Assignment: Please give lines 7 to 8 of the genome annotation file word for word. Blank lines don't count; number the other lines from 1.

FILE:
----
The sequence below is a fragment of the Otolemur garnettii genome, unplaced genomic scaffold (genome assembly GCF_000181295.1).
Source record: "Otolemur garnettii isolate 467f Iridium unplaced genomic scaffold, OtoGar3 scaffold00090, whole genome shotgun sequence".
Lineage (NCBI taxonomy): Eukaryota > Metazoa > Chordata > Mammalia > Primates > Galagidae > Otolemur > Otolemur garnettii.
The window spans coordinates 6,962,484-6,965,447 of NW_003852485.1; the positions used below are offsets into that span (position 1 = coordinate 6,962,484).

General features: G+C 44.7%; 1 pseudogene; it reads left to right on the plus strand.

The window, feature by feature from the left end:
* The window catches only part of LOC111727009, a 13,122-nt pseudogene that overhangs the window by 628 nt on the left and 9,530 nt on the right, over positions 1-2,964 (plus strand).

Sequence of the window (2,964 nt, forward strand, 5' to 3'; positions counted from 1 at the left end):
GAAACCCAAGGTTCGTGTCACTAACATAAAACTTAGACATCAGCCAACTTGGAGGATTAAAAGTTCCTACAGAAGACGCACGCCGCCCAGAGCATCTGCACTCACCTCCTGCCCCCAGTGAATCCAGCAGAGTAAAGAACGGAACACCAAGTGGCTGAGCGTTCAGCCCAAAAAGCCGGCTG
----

* The window catches only part of LOC111727009, a 13,122-nt pseudogene that overhangs the window by 628 nt on the left and 9,530 nt on the right, over positions 1-2,964 (plus strand).

Sequence of the window (2,964 nt, forward strand, 5' to 3'; positions counted from 1 at the left end):